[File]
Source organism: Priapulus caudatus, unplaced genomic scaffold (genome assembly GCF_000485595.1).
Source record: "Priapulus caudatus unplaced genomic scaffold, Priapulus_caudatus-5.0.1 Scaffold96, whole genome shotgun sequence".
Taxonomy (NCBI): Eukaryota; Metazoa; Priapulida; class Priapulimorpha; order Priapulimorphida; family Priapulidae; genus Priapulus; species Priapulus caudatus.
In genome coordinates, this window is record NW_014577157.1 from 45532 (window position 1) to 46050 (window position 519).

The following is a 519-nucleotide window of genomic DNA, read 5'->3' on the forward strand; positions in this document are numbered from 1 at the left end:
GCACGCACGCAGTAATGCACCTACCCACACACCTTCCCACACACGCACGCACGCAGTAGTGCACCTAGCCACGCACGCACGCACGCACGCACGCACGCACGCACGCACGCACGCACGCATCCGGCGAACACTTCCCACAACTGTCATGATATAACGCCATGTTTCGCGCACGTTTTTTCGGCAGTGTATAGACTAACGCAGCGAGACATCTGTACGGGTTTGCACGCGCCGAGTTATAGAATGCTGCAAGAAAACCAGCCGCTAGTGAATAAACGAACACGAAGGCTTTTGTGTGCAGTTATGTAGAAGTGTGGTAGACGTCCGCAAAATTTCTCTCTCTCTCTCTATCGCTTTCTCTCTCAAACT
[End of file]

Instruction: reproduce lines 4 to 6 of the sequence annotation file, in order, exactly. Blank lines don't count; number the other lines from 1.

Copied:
In genome coordinates, this window is record NW_014577157.1 from 45532 (window position 1) to 46050 (window position 519).

The following is a 519-nucleotide window of genomic DNA, read 5'->3' on the forward strand; positions in this document are numbered from 1 at the left end:
GCACGCACGCAGTAATGCACCTACCCACACACCTTCCCACACACGCACGCACGCAGTAGTGCACCTAGCCACGCACGCACGCACGCACGCACGCACGCACGCACGCACGCACGCACGCATCCGGCGAACACTTCCCACAACTGTCATGATATAACGCCATGTTTCGCGCACGTTTTTTCGGCAGTGTATAGACTAACGCAGCGAGACATCTGTACGGGTTTGCACGCGCCGAGTTATAGAATGCTGCAAGAAAACCAGCCGCTAGTGAATAAACGAACACGAAGGCTTTTGTGTGCAGTTATGTAGAAGTGTGGTAGACGTCCGCAAAATTTCTCTCTCTCTCTCTATCGCTTTCTCTCTCAAACT